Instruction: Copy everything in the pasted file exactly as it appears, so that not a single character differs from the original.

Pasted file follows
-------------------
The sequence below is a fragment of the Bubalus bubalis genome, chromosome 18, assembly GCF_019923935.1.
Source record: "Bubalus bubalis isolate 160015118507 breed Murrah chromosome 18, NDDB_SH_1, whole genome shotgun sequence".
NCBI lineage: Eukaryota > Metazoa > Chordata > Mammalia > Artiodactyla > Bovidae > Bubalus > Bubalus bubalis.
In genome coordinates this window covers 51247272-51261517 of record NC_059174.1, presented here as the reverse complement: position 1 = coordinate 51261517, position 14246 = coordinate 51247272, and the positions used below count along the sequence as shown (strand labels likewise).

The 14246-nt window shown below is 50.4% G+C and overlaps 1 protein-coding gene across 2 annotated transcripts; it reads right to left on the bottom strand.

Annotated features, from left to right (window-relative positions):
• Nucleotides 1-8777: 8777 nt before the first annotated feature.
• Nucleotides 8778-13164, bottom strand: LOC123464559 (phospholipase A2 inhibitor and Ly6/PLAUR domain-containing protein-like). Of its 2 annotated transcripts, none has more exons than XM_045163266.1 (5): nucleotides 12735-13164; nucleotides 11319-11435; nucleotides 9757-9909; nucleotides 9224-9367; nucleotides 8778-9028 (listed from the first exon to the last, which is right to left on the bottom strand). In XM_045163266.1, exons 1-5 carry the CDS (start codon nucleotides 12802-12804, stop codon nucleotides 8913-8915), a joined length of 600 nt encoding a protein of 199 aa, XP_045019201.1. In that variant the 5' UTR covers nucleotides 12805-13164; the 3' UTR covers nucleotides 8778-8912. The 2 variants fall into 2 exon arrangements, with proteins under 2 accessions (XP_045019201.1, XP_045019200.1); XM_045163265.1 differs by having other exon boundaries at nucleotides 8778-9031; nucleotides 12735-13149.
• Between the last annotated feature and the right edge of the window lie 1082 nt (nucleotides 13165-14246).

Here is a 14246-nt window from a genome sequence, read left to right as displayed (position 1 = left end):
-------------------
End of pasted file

The sequence below is a fragment of the Bubalus bubalis genome, chromosome 18, assembly GCF_019923935.1.
Source record: "Bubalus bubalis isolate 160015118507 breed Murrah chromosome 18, NDDB_SH_1, whole genome shotgun sequence".
NCBI lineage: Eukaryota > Metazoa > Chordata > Mammalia > Artiodactyla > Bovidae > Bubalus > Bubalus bubalis.
In genome coordinates this window covers 51247272-51261517 of record NC_059174.1, presented here as the reverse complement: position 1 = coordinate 51261517, position 14246 = coordinate 51247272, and the positions used below count along the sequence as shown (strand labels likewise).

The 14246-nt window shown below is 50.4% G+C and overlaps 1 protein-coding gene across 2 annotated transcripts; it reads right to left on the bottom strand.

Annotated features, from left to right (window-relative positions):
• Nucleotides 1-8777: 8777 nt before the first annotated feature.
• Nucleotides 8778-13164, bottom strand: LOC123464559 (phospholipase A2 inhibitor and Ly6/PLAUR domain-containing protein-like). Of its 2 annotated transcripts, none has more exons than XM_045163266.1 (5): nucleotides 12735-13164; nucleotides 11319-11435; nucleotides 9757-9909; nucleotides 9224-9367; nucleotides 8778-9028 (listed from the first exon to the last, which is right to left on the bottom strand). In XM_045163266.1, exons 1-5 carry the CDS (start codon nucleotides 12802-12804, stop codon nucleotides 8913-8915), a joined length of 600 nt encoding a protein of 199 aa, XP_045019201.1. In that variant the 5' UTR covers nucleotides 12805-13164; the 3' UTR covers nucleotides 8778-8912. The 2 variants fall into 2 exon arrangements, with proteins under 2 accessions (XP_045019201.1, XP_045019200.1); XM_045163265.1 differs by having other exon boundaries at nucleotides 8778-9031; nucleotides 12735-13149.
• Between the last annotated feature and the right edge of the window lie 1082 nt (nucleotides 13165-14246).

Here is a 14246-nt window from a genome sequence, read left to right as displayed (position 1 = left end):